The ‘Protection’ Series Part 1: Protecting Individual Employees that are Vital to Business Continuity

October 4, 2017

“More than half of UK SMEs would close within a year should a key employee die or become critically ill.”

 

“A third of SMEs said they had not even considered key person insurance, while another third had not got round to looking into it.”

(Legal & General’s ‘State of the Nation’s SMEs’ Report, 2017)

 

 

In our first ever two-part blog series we look at the important subject of ‘protection’. Part 1, below, looks at how to protect the most important people in your business and the impact losing them could have on your business continuity. Part 2 will look at ways to protect your entire workforce, as well as the additional benefits this type of protection can offer in recruiting and retaining staff.

 

It’s easy to consider insurance for all the things you can physically see and feel in your business, from the building itself to the equipment inside, but what about the loss of income should a key person fall ill or even worse, die.

 

 

 

     1.  Key Person Cover

 

What is it?

Losing a key employee, for any size of business, can have a devastating financial effect, especially if that individual has unique credentials that would make replacing them incredibly difficult.

 

Key Person Cover works by providing life insurance and/or critical illness cover to replace the economic value of an employee if they were to die or no longer be able to work and provide the capital required to recruit a replacement.

 

Who should be considered for it?

A key person could be the business owner, the managing director or anyone with significant financial impact on the business, should they no longer be able to perform their job.

 

How does it work?

In the event of a claim, a business would receive a lump sum into the business should the key individual die or be diagnosed with a critical illness.

 

This does require underwriting, which means the individual needs to be completely honest about their state of health in order for this to be viable, should the time ever come. Let the underwriter decide if a fact is relevant or not, after all, you don’t want to find out you’re not covered for something you omitted to declare.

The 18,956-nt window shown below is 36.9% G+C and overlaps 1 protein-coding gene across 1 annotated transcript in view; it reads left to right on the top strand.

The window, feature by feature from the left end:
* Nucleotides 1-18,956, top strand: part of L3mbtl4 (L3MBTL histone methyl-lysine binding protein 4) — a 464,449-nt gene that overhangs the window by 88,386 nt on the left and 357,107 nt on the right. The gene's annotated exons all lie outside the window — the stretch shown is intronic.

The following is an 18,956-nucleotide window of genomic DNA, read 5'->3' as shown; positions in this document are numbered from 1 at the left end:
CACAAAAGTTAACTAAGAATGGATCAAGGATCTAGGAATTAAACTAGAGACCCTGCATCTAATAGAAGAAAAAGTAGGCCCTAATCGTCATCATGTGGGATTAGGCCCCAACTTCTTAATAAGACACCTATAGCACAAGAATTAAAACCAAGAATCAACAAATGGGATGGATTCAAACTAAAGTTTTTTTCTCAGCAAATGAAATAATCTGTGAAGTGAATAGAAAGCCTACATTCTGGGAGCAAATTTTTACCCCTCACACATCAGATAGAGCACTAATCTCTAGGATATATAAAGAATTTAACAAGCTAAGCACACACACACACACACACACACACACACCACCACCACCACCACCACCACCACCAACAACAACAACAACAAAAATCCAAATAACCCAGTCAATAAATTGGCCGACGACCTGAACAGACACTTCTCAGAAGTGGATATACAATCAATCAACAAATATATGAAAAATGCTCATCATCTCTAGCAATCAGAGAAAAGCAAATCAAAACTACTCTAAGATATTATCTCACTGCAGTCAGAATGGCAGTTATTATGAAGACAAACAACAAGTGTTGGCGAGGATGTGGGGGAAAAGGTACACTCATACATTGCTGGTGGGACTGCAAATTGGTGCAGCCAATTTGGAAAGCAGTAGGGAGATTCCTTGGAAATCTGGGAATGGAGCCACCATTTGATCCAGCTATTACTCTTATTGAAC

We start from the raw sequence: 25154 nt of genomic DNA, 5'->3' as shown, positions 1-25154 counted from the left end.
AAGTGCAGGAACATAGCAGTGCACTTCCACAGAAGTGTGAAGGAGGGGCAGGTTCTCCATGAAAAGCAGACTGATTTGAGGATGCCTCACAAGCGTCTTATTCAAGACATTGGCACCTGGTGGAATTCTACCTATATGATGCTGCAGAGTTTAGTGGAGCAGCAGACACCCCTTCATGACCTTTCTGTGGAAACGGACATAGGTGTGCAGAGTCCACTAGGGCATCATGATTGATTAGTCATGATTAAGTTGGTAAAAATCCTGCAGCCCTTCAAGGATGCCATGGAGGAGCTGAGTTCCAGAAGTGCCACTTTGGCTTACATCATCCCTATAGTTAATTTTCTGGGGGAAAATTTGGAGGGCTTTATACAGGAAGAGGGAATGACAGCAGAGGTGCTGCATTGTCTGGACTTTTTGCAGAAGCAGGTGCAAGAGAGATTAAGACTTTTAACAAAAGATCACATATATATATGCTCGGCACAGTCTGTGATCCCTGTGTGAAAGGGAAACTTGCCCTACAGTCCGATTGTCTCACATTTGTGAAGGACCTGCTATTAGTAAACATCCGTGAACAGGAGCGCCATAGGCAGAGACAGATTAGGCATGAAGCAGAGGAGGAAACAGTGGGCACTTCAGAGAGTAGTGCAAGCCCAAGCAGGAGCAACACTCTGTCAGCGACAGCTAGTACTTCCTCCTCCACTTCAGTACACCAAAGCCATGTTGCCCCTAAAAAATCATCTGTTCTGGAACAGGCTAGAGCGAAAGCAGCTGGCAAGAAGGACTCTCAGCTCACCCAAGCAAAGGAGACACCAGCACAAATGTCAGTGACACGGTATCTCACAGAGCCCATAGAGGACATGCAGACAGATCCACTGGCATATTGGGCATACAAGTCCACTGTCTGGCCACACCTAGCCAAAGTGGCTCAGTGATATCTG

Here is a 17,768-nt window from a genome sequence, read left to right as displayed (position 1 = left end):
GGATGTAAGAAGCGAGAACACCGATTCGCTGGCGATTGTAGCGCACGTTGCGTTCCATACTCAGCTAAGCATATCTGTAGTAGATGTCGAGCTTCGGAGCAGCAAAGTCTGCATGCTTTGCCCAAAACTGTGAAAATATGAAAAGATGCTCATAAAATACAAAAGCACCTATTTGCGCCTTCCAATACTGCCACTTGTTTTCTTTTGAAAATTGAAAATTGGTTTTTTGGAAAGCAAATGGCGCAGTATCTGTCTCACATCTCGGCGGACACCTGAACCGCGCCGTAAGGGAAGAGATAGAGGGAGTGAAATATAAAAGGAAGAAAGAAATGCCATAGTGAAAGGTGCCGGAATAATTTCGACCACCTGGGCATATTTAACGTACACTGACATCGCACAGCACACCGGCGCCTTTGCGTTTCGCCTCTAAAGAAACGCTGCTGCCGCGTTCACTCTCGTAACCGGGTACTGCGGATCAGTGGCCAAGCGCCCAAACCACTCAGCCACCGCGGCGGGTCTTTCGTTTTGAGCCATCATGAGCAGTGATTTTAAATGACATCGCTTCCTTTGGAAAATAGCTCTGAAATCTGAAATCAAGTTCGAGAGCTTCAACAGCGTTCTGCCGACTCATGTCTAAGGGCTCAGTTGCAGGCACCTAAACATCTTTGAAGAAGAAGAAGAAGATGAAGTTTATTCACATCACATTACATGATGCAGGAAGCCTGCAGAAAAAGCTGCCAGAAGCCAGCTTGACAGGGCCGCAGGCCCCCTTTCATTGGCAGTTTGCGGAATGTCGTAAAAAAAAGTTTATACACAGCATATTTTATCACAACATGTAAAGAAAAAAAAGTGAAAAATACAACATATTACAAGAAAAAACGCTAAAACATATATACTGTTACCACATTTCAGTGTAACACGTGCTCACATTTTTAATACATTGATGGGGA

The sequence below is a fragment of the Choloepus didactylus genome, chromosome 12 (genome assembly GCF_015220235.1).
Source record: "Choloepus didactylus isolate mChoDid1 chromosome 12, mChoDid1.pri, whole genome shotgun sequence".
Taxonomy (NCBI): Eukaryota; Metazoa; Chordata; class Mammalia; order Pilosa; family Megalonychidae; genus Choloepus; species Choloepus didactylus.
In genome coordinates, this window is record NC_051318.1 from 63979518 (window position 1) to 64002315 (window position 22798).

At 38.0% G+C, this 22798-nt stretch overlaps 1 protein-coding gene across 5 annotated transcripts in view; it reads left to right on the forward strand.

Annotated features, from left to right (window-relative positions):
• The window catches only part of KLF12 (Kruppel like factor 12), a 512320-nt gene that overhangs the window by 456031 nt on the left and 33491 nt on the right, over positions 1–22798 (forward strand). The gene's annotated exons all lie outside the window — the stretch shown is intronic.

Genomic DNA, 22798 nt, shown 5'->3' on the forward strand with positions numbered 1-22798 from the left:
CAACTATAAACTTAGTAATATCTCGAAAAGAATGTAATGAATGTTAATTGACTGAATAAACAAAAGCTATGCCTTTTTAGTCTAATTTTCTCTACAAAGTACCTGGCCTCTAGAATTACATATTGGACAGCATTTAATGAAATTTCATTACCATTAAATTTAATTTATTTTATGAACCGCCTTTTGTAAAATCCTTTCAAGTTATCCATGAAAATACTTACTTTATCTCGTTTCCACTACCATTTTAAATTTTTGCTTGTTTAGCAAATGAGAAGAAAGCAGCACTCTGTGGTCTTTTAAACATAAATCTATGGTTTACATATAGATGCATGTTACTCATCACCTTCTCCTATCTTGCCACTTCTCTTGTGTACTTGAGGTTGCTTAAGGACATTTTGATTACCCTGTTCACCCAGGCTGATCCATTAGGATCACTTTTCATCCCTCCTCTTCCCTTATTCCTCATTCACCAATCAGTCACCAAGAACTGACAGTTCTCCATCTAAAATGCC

2.  Key Person Income Replacement

 

What is it?

Accidents, injuries and illness are unfortunately a normal and regular part of life, which also have a knock-on effect on a person’s ability to work.

 

Key Person Income Replacement provides regular instalments of pay, up to a pre agreed limit, should a skilled employee be unable to work due to an injury or illness.

 

Who should be considered for it?

A key person in this instance can also be the business owner or managing director, but also consider anyone with unique skills that are not easily replaced, should the individual not be able to perform them.

 

How does it work?

When someone is unable to perform their role, Key Person Income Replacement covers the individual over for the time they are away. This means they will receive regular payments in lieu of salary up to a pre agreed limit until they can return to work.

 

Again, underwriting is required, so being truthful is intrinsic to your policy being valid should a situation occur that takes your key person out of work.

 

 

 

Get Expert Advice

According to the ‘State of the Nation’s SMEs’ report, 28% believed cost would be an issue in taking out a key person policy, however this is in fact an affordable form of protection. Seeking the advice of a financial advisor will insure your business has the right policies in place to suit your needs, with an affordable and valuable form of protection.

 

Reach Laurus Associates directors Karen Barwick and Colin Dawson on: 0191 281 1234

admin@laurusassociates.co.uk

 

 

Part 2 of the blog series on ‘protection’ is due out in towards the end of October/ beginning of November.

 

 

 

 

 

 

 

 

 

 

 

 

 

 

 

 

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